Psycho-Pass, which encompasses 41 regular episodes, a movie, 2 mini-series, and a visual novel, is an anime detective noir thriller set in a future Japan where almost all decisions are delegated to the artificial intelligence known the Sybil system. Teams of detectives, composed of clear-minded “Inspectors” as well as volatile “Enforcers”, investigate crimes and are armed with dominators - futuristic weapons with capabilities ranging from stun to vaporize.


All Cops Are Bad

I wrote previously about how good cyberpunk faithfully incorporates themes of both cyber and punk. I’ve also written about my disdain for sci-fi police stories like Judge Dredd and games inspired by it like Project Eden. At the end of the day there just isn’t anything very punk about being a cop, or the President (cop in chief), right?

Yes but actually no. What makes Psycho-Pass, and another well known sci-fi police saga Ghost in the Shell, stand out is that these cops don’t blindly follow orders, and they don’t always accept their society’s definition of justice. They question and reflect on their actions and their role in society, and more excitingly place themselves at odds with “the system” when following orders would conflict with their core personal values.

That conflict takes center stage in Psycho-Pass, where Enforcers are labelled “latent criminals” and marked separate from mainstream society. They are at once very much a part of “the system”, as members of its law enforcement, while also being explicitly excluded from society because of Sybil’s judgment. It’s the stories of these Enforcers - the de facto “bad cops” - and the looming threat that “clear hued” Inspectors could become bad cops under the right circumstances, that allowed me to give Pyscho-Pass a pass, and what makes Psycho-Pass a lot more than just another future detective noir.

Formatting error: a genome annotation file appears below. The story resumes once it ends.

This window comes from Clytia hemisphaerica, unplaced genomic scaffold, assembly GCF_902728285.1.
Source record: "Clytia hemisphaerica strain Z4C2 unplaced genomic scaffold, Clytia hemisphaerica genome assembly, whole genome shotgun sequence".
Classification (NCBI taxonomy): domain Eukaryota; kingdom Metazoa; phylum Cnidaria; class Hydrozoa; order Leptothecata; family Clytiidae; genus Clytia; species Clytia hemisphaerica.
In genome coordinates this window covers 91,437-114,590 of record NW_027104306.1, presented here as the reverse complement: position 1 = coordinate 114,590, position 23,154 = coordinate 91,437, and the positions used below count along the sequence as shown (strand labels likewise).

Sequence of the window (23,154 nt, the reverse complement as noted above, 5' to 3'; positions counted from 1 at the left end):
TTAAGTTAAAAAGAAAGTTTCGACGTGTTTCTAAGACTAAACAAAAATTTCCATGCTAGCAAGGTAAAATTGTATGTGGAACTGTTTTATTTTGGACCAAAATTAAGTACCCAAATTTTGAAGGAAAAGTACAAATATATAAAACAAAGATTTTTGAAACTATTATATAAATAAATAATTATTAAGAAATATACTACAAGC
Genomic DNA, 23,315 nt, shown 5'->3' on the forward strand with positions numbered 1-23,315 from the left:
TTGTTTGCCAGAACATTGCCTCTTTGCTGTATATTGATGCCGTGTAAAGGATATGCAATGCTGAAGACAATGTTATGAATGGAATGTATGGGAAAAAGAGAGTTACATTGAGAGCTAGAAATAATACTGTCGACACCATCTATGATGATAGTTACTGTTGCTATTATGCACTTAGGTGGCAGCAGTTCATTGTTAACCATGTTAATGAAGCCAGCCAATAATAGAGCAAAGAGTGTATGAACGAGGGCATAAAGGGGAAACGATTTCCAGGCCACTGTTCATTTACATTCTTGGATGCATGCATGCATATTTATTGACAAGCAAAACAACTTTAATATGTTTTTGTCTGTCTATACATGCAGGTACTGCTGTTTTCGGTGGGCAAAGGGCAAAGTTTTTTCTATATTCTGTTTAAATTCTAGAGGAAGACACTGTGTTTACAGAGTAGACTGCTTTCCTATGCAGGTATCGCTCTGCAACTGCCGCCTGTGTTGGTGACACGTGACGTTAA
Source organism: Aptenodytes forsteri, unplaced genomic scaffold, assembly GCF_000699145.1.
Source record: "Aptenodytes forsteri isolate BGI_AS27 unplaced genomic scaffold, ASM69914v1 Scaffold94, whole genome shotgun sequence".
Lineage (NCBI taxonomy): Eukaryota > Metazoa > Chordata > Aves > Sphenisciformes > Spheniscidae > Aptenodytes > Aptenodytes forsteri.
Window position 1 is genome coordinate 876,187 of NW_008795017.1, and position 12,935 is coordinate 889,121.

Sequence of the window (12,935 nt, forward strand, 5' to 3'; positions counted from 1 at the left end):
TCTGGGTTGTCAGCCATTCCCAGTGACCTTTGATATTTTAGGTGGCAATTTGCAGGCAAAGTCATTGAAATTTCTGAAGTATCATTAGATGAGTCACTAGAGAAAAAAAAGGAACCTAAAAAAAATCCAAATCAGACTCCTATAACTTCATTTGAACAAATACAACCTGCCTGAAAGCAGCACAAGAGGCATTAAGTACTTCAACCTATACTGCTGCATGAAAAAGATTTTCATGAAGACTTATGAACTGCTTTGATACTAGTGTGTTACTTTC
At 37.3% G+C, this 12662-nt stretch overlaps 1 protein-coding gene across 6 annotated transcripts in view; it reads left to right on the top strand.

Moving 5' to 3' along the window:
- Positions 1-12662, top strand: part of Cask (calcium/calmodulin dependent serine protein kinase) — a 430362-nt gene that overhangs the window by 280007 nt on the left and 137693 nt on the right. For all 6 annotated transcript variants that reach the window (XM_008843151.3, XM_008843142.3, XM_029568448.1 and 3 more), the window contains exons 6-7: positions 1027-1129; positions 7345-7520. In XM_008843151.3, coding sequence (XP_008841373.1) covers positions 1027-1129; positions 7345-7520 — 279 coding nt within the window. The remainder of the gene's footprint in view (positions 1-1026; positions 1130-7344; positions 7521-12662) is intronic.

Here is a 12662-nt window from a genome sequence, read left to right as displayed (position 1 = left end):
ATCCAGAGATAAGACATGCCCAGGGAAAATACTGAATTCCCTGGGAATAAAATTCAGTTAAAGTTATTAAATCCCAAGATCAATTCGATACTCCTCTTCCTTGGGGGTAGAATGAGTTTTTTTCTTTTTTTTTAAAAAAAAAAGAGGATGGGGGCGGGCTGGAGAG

The Cyberfication of Public Safety

It’s hard to describe what makes the portrayal of artificial intelligence in Psycho-Pass interesting without massively spoiling its first season. Suffice to say that I think Psycho-Pass in 2012 was right to assume that the problems with AI in our present are likely to persist in the future and are also likely to be “solved” in much the same way that tech companies obfuscate the role of AI today. Likewise, Psycho-Pass grappled in 2012 with an issue that has been at the forefront of discussion around the role of AI in society today, namely AI ethics and especially how our own biases are programmed into supposedly unbiased systems.

The ‘Dominator’ weapons wielded by the police in the series have some interesting Star Trek qualities. Their power ranges from stun to atomize, depending on a target’s “crime coeffcient”. The trigger is similarly locked when pointed at a person with a low crime coefficient. An interesting question raised in the series is why have a trigger - why have human intervention - at all? It mirrors the development of self-driving cars, which still require a human in the driver’s seat. In Psycho-Pass the justice system has its own human drivers with their foot hovering over the brake.

Lastly, an interesting feature of the setting is the amount of personal data collected by the Sybil system, and the way that police make use of it during their investigations. Japnese citizens in Psycho-Pass are monitored in ways the NSA could only dream of.

Final Judgment

There is a lot to love about Psycho-Pass. The setting and Inspector/Enforcer dynamic stand out in particular, and the central characters are well written individuals who develop in interesting ways throughout the series. The fact that there is simply so much of the show across its many episodes and movies testifies to the depth of its setting, because there are a great many stories that can be told using its original premise as a jumping off point.